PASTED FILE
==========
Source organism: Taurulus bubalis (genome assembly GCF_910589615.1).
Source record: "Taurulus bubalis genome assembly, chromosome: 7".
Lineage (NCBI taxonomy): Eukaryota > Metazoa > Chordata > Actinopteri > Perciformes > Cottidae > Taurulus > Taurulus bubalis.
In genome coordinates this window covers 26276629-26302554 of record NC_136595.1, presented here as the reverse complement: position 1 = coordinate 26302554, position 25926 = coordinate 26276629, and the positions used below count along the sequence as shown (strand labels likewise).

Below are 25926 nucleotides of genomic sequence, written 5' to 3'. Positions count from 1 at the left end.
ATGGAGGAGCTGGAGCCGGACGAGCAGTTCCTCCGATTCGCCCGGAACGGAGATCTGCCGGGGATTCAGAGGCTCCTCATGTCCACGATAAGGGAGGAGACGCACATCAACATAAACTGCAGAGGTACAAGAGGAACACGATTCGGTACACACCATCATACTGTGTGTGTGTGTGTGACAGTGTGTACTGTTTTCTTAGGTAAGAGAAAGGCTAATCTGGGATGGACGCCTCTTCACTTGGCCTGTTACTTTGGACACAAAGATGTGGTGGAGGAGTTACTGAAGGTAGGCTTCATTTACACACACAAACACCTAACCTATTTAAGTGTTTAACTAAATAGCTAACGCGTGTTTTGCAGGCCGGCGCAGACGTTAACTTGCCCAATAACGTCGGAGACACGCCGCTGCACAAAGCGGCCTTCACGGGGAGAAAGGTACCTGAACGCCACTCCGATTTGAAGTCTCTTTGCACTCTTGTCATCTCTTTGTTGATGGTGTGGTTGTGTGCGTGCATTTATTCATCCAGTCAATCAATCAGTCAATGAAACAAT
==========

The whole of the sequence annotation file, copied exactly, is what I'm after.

Source organism: Taurulus bubalis (genome assembly GCF_910589615.1).
Source record: "Taurulus bubalis genome assembly, chromosome: 7".
Lineage (NCBI taxonomy): Eukaryota > Metazoa > Chordata > Actinopteri > Perciformes > Cottidae > Taurulus > Taurulus bubalis.
In genome coordinates this window covers 26276629-26302554 of record NC_136595.1, presented here as the reverse complement: position 1 = coordinate 26302554, position 25926 = coordinate 26276629, and the positions used below count along the sequence as shown (strand labels likewise).

Below are 25926 nucleotides of genomic sequence, written 5' to 3'. Positions count from 1 at the left end.
ATGGAGGAGCTGGAGCCGGACGAGCAGTTCCTCCGATTCGCCCGGAACGGAGATCTGCCGGGGATTCAGAGGCTCCTCATGTCCACGATAAGGGAGGAGACGCACATCAACATAAACTGCAGAGGTACAAGAGGAACACGATTCGGTACACACCATCATACTGTGTGTGTGTGTGTGACAGTGTGTACTGTTTTCTTAGGTAAGAGAAAGGCTAATCTGGGATGGACGCCTCTTCACTTGGCCTGTTACTTTGGACACAAAGATGTGGTGGAGGAGTTACTGAAGGTAGGCTTCATTTACACACACAAACACCTAACCTATTTAAGTGTTTAACTAAATAGCTAACGCGTGTTTTGCAGGCCGGCGCAGACGTTAACTTGCCCAATAACGTCGGAGACACGCCGCTGCACAAAGCGGCCTTCACGGGGAGAAAGGTACCTGAACGCCACTCCGATTTGAAGTCTCTTTGCACTCTTGTCATCTCTTTGTTGATGGTGTGGTTGTGTGCGTGCATTTATTCATCCAGTCAATCAATCAGTCAATGAAACAAT